Deliberation about how to address the specific risk and resource factors for school success in students’ lives often starts a conversation about resilience, but is still rare. We endorse Masten’s [7] definition of resilience, as follows: “The capacity of a dynamic system to adapt successfully to disturbances that threaten system function, viability, or development” (p. 10). Related to this, the OECD [8] pointed out that migrant students’ school success should become one of the central pillars of educational policies internationally. However, the stability of school resilience in the developmental pathways of migrant students under various risk factors is almost entirely unknown.
Therefore, the aim of this book is to empirically identify the school success pathways of migrants for policy actions in schools and communities, in order to tackle barriers to migrant students’ school success. These resilience pathways highlight differences in individual and social risks and identify protective factors for young migrants, to help them overcome obstacles linked to discrimination and low educational outcomes. It presents international empirical research comparing and explaining school success factors for migrant students in various countries, namely Germany, Greece, Russia, and Switzerland.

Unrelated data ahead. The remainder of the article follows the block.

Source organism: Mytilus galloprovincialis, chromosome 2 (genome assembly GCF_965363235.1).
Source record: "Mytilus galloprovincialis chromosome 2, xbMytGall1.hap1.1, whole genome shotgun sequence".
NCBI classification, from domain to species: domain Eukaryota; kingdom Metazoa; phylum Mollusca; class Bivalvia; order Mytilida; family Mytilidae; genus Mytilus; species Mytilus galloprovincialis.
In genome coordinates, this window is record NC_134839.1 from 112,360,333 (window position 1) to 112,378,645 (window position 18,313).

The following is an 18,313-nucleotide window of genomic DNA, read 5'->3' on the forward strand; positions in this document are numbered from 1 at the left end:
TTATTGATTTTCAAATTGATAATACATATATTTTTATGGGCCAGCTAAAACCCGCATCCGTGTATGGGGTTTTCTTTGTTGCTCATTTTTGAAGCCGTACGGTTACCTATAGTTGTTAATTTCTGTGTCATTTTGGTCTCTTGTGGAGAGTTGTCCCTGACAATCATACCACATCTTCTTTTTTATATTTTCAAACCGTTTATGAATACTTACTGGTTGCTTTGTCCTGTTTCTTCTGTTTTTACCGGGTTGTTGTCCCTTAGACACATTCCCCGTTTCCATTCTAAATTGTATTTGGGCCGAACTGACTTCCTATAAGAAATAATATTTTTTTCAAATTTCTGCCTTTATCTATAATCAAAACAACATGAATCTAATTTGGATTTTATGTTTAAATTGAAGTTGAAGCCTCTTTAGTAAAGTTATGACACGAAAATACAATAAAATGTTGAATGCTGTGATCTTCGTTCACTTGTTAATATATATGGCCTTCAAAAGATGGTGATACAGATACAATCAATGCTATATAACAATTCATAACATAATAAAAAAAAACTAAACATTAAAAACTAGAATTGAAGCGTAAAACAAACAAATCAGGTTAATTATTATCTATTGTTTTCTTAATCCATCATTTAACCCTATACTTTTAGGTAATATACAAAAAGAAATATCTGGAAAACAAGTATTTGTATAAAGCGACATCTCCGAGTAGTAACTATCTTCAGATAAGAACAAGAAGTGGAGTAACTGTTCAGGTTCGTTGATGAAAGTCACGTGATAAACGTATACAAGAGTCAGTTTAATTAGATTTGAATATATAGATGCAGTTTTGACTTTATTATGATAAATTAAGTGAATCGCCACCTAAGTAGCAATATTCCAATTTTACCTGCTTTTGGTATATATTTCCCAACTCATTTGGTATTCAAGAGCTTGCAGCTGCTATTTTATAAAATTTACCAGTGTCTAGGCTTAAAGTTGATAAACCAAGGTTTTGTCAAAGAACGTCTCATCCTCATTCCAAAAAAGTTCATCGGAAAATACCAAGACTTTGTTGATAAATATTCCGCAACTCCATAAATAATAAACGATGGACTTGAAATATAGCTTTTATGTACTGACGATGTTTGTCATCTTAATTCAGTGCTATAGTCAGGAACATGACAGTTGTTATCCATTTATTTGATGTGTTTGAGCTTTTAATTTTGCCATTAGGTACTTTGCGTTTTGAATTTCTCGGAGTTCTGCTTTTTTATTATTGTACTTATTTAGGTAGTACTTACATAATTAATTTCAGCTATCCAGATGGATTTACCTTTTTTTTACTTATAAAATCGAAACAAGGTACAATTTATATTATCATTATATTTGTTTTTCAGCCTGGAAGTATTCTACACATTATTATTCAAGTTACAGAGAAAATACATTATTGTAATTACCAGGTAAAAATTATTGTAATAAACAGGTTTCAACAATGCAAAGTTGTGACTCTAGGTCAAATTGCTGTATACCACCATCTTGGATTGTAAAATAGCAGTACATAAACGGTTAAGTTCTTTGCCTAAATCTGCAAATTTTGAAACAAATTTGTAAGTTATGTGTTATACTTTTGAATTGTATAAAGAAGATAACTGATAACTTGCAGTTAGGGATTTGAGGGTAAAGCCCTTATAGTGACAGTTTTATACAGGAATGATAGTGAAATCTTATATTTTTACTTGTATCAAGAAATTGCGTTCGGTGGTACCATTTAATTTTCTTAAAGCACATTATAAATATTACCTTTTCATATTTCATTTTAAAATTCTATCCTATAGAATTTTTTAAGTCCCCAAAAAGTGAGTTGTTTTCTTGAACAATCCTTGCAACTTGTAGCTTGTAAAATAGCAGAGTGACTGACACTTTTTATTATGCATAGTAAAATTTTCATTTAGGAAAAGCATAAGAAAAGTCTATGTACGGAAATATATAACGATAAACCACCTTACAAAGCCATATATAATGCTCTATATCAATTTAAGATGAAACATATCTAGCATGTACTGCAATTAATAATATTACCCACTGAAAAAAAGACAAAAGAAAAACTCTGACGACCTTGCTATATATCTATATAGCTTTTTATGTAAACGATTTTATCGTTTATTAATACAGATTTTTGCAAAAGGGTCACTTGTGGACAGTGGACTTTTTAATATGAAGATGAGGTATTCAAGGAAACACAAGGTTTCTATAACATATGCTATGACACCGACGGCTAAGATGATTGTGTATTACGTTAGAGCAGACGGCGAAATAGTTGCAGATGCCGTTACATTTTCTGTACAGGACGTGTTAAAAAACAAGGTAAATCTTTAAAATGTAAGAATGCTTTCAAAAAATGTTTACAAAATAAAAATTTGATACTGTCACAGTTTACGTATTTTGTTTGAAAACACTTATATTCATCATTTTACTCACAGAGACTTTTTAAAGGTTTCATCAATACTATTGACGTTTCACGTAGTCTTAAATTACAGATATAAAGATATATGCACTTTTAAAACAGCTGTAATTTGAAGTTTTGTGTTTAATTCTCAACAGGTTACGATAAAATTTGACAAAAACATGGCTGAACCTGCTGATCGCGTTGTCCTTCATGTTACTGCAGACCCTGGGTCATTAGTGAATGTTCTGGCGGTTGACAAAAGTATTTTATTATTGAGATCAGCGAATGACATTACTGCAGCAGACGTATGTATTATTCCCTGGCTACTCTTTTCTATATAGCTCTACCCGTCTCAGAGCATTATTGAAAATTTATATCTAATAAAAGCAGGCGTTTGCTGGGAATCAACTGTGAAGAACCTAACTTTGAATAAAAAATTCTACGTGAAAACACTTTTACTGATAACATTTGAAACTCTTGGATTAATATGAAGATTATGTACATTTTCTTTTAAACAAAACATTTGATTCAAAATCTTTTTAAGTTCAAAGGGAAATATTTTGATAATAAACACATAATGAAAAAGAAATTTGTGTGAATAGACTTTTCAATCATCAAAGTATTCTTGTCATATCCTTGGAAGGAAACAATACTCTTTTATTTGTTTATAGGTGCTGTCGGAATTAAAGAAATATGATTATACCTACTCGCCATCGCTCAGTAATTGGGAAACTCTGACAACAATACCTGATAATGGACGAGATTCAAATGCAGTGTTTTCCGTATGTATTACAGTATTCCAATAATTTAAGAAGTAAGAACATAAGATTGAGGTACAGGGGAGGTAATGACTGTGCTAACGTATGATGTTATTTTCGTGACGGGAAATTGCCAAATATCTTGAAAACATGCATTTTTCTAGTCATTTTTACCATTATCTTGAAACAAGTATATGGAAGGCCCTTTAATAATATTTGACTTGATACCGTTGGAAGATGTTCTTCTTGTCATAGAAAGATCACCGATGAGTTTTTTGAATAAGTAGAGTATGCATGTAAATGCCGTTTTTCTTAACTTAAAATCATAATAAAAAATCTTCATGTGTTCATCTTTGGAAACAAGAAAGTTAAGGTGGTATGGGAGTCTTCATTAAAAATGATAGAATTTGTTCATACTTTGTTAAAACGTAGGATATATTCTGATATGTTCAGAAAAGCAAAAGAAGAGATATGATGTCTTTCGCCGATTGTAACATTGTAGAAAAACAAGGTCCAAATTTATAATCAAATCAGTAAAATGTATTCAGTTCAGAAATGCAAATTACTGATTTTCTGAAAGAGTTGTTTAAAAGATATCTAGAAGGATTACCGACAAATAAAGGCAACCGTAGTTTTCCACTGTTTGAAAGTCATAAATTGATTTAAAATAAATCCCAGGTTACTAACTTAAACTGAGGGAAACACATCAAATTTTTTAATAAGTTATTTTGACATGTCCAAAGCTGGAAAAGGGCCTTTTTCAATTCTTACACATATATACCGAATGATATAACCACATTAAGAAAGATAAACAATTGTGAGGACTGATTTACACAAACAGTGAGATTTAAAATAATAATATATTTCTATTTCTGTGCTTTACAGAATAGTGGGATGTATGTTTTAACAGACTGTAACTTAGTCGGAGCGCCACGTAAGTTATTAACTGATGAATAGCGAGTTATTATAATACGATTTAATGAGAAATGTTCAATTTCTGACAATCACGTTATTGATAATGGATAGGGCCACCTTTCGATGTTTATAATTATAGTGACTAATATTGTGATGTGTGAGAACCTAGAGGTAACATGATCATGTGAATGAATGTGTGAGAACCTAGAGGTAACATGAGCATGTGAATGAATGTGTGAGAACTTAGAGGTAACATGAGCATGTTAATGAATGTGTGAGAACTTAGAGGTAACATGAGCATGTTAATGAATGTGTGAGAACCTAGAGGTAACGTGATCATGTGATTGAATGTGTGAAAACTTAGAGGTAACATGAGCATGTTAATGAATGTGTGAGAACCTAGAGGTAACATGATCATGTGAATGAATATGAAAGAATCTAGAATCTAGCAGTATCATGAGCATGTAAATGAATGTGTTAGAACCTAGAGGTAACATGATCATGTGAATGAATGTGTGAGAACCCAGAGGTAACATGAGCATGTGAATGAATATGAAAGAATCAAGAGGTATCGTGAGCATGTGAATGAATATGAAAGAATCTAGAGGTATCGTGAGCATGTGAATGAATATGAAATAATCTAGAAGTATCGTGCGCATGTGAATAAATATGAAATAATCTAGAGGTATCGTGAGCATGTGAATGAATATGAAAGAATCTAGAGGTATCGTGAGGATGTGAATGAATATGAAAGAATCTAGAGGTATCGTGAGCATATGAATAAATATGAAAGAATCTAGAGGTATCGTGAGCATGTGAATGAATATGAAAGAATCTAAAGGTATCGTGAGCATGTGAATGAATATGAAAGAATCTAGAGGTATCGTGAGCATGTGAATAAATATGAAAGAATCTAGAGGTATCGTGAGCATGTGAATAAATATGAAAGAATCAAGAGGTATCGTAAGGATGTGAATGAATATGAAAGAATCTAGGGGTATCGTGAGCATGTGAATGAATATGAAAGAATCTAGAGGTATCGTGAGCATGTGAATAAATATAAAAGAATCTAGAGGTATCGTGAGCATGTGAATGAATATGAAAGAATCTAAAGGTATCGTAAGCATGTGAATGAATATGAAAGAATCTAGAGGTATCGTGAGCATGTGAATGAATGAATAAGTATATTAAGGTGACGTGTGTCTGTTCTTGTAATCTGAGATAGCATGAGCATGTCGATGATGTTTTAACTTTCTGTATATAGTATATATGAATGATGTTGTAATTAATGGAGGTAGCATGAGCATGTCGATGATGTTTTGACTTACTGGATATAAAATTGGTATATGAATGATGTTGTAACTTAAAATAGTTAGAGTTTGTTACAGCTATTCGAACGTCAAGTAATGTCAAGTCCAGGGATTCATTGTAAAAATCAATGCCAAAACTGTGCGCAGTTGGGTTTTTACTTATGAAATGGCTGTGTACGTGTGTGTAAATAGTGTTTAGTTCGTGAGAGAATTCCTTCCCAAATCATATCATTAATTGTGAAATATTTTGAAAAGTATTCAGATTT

Zuzanna M. Preusche and Kerstin Göbel analyzed the role that minority students’ (bi-) cultural identity plays in successful school adjustment. Their study used survey data from 457 seventh-grade students in North-Rhine Westphalian schools who, according to their self-identification, belong to at least one culture in addition to the German one. The findings of the study highlight that minority students who develop a strong bicultural identity are more likely to successfully adjust to their school culture, as they indicate significantly higher emotional, cognitive, and behavioral school engagement than their peers with a weaker bicultural identity, even when gender, socioeconomic status (SES), and cultural capital are controlled for.
Nanine Lilla, Sebastian Thürer, Wim Nieuwenboom and Marianne Schüpbach empirically investigated the meaning of students’ acculturation orientations for their academic self-concept. Based on data from the German National Educational Panel Study (NEPS), comparing outcomes among migrant and non-migrant students, the acculturation profiles of students were related to students’ general and domain-specific academic self-concept. This study suggests that migrant students’ academic self-concept is influenced by their acculturation orientations and that this relation can serve as a protective factor and a source of resilience for migrant students.